Refraction - Jun

Moving on, we arrive in the modern-day United States in Refraction. There are brief accounts of Jackie’s university life, including the modules and degree requirements she needs, which gives us a glimpse into the education system. Jackie’s dorm life is also touched upon and her time with her friends, Jun and Paul, shows bits of culture and habits of the people in that place. Apart from that, though, there is hardly any further elaboration about the location. Granted, this minimal world-building has no negative impact on the plot, where consistency is more important than details, but it makes the place feel hollow and undistinguished. A similar lack of exposition also occurred for the characters, some of whom have cultural background differences that are not made apparent through the writing. As a case in point, Jun’s different nationality noted near the end of the story came as a shock as I never once had that perception throughout Jackie’s time with her.

Although most of the cast did not leave much impression, the main characters have some noticeable character growth over the course of the story. Jackie’s character growth is the most evident among everyone and I have enjoyed watching her journey as she tackles her internal struggles while trying to make sense of the whole strange situation entrapping her at the same time. Still, there is a certain group of characters whose fates we never get to explicitly know about. This is a little disappointing considering that “choices” are constantly emphasized and other important questions have actually been accounted for in the game.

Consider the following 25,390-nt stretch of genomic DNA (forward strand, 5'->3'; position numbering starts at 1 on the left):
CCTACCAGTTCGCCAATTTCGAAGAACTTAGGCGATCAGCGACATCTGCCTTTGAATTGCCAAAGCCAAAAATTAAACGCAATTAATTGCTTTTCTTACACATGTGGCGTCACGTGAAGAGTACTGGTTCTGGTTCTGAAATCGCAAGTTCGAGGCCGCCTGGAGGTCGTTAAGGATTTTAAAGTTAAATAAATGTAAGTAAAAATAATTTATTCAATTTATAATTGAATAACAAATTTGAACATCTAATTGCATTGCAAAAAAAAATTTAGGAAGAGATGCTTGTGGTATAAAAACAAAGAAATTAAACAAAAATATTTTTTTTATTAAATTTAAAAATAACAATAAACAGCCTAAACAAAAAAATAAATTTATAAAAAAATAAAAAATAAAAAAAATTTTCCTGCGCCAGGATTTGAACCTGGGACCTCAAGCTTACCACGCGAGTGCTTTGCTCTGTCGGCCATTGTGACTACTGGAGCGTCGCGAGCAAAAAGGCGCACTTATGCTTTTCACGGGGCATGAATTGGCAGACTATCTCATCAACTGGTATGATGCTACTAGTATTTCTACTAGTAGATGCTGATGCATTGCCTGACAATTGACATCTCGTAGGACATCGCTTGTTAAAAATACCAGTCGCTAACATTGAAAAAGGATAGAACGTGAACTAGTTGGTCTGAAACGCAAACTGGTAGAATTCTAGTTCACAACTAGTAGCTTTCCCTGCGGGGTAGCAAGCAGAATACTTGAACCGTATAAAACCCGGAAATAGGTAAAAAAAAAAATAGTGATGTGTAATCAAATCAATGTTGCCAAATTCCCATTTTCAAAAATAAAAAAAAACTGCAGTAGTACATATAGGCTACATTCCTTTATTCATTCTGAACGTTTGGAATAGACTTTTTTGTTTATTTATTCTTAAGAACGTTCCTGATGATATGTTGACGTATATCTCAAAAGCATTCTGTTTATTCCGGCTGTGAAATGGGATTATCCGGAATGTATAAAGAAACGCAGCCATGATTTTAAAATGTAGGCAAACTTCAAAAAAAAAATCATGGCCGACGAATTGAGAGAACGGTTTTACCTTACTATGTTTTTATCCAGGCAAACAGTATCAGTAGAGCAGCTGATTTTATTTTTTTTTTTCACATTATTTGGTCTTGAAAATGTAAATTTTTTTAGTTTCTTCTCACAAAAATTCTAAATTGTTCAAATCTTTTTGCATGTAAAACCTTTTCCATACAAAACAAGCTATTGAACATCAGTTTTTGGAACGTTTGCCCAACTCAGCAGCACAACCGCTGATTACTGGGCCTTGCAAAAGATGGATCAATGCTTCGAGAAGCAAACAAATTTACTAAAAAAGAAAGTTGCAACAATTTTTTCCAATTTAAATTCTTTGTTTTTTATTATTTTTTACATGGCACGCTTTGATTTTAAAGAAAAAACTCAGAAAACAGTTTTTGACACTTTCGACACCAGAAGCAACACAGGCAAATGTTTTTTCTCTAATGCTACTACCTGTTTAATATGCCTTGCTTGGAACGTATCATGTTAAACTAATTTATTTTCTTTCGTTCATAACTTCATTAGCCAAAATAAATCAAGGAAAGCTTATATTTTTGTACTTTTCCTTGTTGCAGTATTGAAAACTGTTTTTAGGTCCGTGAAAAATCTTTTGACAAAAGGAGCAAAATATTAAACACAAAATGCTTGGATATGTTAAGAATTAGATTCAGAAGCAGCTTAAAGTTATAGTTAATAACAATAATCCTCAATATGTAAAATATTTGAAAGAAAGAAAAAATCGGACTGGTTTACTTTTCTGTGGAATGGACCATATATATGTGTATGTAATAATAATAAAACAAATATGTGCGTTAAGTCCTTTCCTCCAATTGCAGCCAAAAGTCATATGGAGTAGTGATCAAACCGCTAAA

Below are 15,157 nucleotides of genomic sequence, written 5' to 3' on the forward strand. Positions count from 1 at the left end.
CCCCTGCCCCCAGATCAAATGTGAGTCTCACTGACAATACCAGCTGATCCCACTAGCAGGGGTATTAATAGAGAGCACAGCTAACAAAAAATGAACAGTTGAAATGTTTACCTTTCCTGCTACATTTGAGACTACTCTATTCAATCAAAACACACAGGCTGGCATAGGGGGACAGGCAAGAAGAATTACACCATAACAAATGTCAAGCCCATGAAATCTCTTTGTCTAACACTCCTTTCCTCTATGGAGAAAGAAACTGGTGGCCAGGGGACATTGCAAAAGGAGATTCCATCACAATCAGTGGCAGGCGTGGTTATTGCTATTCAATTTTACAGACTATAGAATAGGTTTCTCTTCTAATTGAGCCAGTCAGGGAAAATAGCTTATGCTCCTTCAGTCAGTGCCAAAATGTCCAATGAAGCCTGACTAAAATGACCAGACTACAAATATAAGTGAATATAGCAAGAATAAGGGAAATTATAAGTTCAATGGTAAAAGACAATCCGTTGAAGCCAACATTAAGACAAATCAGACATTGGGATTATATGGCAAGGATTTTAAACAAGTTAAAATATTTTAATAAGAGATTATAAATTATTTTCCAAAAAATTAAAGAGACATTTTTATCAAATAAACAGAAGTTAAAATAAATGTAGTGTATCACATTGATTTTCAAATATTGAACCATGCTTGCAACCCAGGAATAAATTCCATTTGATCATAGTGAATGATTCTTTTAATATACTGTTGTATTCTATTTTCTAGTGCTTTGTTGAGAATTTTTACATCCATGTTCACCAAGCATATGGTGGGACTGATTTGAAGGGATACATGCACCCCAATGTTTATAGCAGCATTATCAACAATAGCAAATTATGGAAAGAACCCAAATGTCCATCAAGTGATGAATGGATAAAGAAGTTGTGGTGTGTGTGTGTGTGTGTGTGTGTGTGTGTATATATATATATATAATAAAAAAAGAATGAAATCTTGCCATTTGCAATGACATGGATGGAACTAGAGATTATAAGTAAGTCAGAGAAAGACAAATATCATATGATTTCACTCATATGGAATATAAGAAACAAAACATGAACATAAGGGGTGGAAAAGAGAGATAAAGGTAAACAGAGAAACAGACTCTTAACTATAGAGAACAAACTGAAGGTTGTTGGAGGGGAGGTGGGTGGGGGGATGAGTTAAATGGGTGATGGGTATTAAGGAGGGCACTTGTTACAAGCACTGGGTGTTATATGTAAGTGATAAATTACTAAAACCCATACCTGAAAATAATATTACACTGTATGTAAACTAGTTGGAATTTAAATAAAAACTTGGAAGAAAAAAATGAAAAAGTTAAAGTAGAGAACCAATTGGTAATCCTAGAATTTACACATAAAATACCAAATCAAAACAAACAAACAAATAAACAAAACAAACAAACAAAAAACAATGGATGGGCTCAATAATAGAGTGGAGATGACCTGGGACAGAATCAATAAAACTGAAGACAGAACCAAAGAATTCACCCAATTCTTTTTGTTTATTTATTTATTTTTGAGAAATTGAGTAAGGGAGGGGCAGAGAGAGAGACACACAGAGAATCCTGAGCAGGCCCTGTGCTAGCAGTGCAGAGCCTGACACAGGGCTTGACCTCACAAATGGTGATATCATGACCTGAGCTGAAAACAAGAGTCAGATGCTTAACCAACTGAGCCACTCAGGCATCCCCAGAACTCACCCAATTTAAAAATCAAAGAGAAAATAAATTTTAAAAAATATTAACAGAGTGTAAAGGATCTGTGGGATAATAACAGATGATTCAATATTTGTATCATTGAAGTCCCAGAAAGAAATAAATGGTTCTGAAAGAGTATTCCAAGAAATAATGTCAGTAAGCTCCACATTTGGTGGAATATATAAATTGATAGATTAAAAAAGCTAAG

A bigger disappointment would be the game’s low replay value due to how the story is scripted. If one is not a completionist who must unlock all CGs and endings (and Steam achievements), they would easily find themselves knowing the gist of the entire story within one or two playthroughs. There are plenty of common story segments with no complex branchings and this ultimately translates to little incentive for additional playthroughs. Yet, thanks to how simple the short narrative is set up, it is not at all tedious to give all available content a run-through and unlock everything.